At last, towards the close of our interview, when Vernon was endeavouring to utter a few appropriate words of affectionate farewell, the prisoner burst forth of a sudden with a fierce outbreak of language, the very words of which are engraved to this day on my memory. 'Why, Ted, you shallow sneak,' he cried, with every outer appearance of profound indignation, 'what humbug this all is—your pretending to preach to me! You know from your childhood up you've always been a sight a worse fellow than I have! You know it, and I know it! Bone of my bone, and blood of my blood, I know every thought, every feeling, every fibre of you. I know the false bent of you. Why, you and I are the selfsame man—except only that I was never a sneak and a hypocrite as you are. When we were boys at school, we got into the same scrapes; but you sneaked out, and I got flogged for them. When we stole apples together, it was I who climbed the hedge, and you who kept the biggest half of the apples for yourself, and ate them secretly. Every instinct and impulse that has led me into this scrape, you have it as well as I have. Only, you have in addition that confounded self-restraint of yours, which I call covetousness and worldly wisdom.'

Edward Vernon seemed to wince as the criminal went on; but he bowed his head low and answered nothing. His brother still continued in a more excited voice: 'Oh yes, I know you; every trick and every trait of you. You mean-spirited hypocrite! The family vices, you've got them as bad as I have, and one of them worse than me. There never was a Vernon yet, I know, but loved the drink and loved the money. I love them myself; you love them as well or better than I do. But I loved drink best; and you loved money. That was meaner and worse than me. I married for love a woman I doted on; and then, I led her a wretched life with the drink, and repented time and again, as we Vernons will repent—you know the way of us—and after that, fell back again. You married for money a woman you despised, and lived your wretched life at loggerheads with her for ever, being only at one for a time in your miserable money-grubbing. I loved the money, too; but I had grace enough left to hate myself for loving it; and it drove me into drink, worse, worse than ever; for whenever I tried to lead what you would call "a decent life," I found in a week or two I was saving and scraping and carneying like you, and degenerating into a confounded respectable hypocrite. I despised and disliked myself so much for that—never being able to sink quite as low as you do—that I turned back to my drink, and respected myself the more for it. Then poor Lucy died—I hurried her to her grave, I know; no fear of that with you; your Martha won't be hurried to the grave by any one; she'll stroll down in her own good time, fat and sleek and respectable. I repented for that again—and drank worse than ever over it. You drink too, but late at night, in your own house—quietly, decently, soberly—like a respectable tradesman and a solvent churchwarden. You keep a parson in the house with you to prevent your breaking out some evening unawares into a Vernon fandango. Oh yes; I understand you! Then I picked up with poor Moll. I'm built like that. I must have a woman about, to care for and sympathise with—and to bully when I'm not sober. But I wasn't going to inflict my poor drunken self upon a pure, good woman, whom I'd have driven to her grave the same as I did Lucy; so I picked up with poor Moll there. She could drink with me herself; and in her way I loved her. Don't pull a shocked mug: you know how that was just as well as I do; for you're the same build as me, and, you see, you're a drunkard. I've always that consolation in talking to you, Ted, that at least I feel sure you can quite understand me. Two of a mind don't need an interpreter. Well, we quarrelled one night, Moll and I, both as drunk as owls—quarrelled about another man; and in my heat, I struck her. She up and had at me. It was knives after that; her first, me after; and—here I am now, awaiting execution. But, Ted, you know it's only because you're a meaner sneak than I am that I'm sitting here, a condemned murderer to-day, while you're a respectable and respected tradesman.'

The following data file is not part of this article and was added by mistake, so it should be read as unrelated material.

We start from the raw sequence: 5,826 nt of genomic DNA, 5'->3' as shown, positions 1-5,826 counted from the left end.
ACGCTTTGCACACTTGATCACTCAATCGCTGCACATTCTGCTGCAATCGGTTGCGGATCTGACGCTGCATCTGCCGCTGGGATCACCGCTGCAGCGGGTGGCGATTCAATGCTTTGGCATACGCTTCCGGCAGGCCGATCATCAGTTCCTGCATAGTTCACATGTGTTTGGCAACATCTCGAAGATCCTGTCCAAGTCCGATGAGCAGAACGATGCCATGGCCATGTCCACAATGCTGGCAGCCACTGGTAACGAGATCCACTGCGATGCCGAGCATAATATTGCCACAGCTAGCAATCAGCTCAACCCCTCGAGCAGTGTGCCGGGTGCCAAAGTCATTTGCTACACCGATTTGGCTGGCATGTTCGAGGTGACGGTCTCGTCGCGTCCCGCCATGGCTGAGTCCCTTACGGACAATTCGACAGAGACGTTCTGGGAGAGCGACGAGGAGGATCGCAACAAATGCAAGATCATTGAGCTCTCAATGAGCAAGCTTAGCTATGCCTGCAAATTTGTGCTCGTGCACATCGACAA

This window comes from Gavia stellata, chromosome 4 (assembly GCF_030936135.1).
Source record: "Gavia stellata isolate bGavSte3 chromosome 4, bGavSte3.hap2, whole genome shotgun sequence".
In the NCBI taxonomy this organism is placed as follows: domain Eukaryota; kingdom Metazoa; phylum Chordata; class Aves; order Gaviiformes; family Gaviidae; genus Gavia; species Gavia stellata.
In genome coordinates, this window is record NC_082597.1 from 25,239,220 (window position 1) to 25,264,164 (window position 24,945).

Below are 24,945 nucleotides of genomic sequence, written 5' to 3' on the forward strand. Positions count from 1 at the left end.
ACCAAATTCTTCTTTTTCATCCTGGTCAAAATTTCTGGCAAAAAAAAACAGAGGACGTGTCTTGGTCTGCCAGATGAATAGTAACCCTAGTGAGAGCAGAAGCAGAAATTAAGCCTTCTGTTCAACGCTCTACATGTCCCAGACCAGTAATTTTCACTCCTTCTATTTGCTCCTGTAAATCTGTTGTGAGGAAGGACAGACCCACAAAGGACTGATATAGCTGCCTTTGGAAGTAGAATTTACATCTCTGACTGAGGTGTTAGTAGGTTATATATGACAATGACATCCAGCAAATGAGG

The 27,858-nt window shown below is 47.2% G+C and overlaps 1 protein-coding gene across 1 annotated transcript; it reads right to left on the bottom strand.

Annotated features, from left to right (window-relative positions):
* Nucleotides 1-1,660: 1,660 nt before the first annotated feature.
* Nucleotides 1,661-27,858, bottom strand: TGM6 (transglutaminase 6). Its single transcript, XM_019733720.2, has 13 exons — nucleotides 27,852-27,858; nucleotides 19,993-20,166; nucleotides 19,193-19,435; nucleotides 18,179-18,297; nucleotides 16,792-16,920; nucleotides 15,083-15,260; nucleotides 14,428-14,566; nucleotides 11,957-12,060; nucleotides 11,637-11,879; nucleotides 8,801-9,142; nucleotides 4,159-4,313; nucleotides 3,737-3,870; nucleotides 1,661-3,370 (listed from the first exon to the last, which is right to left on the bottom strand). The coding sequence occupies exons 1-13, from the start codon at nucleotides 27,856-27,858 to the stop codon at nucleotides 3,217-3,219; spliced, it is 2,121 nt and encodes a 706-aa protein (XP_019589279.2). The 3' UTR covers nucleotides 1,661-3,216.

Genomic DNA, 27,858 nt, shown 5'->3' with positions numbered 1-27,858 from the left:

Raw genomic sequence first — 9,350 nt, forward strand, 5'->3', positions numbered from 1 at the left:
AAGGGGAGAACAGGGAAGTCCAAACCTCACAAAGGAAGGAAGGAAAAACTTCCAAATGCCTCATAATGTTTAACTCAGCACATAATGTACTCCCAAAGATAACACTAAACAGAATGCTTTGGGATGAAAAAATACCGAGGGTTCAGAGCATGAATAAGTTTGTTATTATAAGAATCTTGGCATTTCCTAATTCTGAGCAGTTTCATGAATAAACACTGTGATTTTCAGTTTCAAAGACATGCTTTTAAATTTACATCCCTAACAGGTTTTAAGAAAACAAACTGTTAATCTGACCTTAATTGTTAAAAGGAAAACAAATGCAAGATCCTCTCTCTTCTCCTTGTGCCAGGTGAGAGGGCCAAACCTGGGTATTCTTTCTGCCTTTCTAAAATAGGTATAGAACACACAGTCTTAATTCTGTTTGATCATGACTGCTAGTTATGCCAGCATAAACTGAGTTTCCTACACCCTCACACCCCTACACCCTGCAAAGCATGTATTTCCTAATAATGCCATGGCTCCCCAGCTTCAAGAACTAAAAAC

To my great surprise, Edward Vernon seemed immensely impressed by this unseemly harangue, and, covering his face with his hands, cowered visibly before the man. For my own dignity's sake, I felt it was high time this unfortunate interview should come to a conclusion. 'Vernon,' I said, touching the grocer's arm, 'let's go now, I beg of you. Our presence is superfluous. It's clear we can do your unhappy brother no good. He's not in a fitting frame of mind just now to receive with advantage our advice or condolence. Suppose we leave him to the kindly ministrations of the prison chaplain?'

'You're right, sir,' the grocer answered, taking his handkerchief from his face (and, contrary to all belief, I saw he had been crying). 'I'm afraid my presence rather aggravates than consoles him.'

The murderer rose from his seat. His face was hateful. 'Ted, Ted,' he cried out, 'you infernal hypocrite; will you keep up your hypocrisy even at a moment like this before your condemned brother? Oh, Ted, I'm ashamed of you. Go home, sir, go home; take your bottle from your box, and repent a good honest Vernon repentance! Get decently drunk before the eyes of the world, and confess your sneakishness. It's money-grubbing, not virtue, that's kept you straight so long. If you've any conscience left, boy, go home and repent of it. Go home and get drunk; and let all the world know which man of us two was really the worst devil!'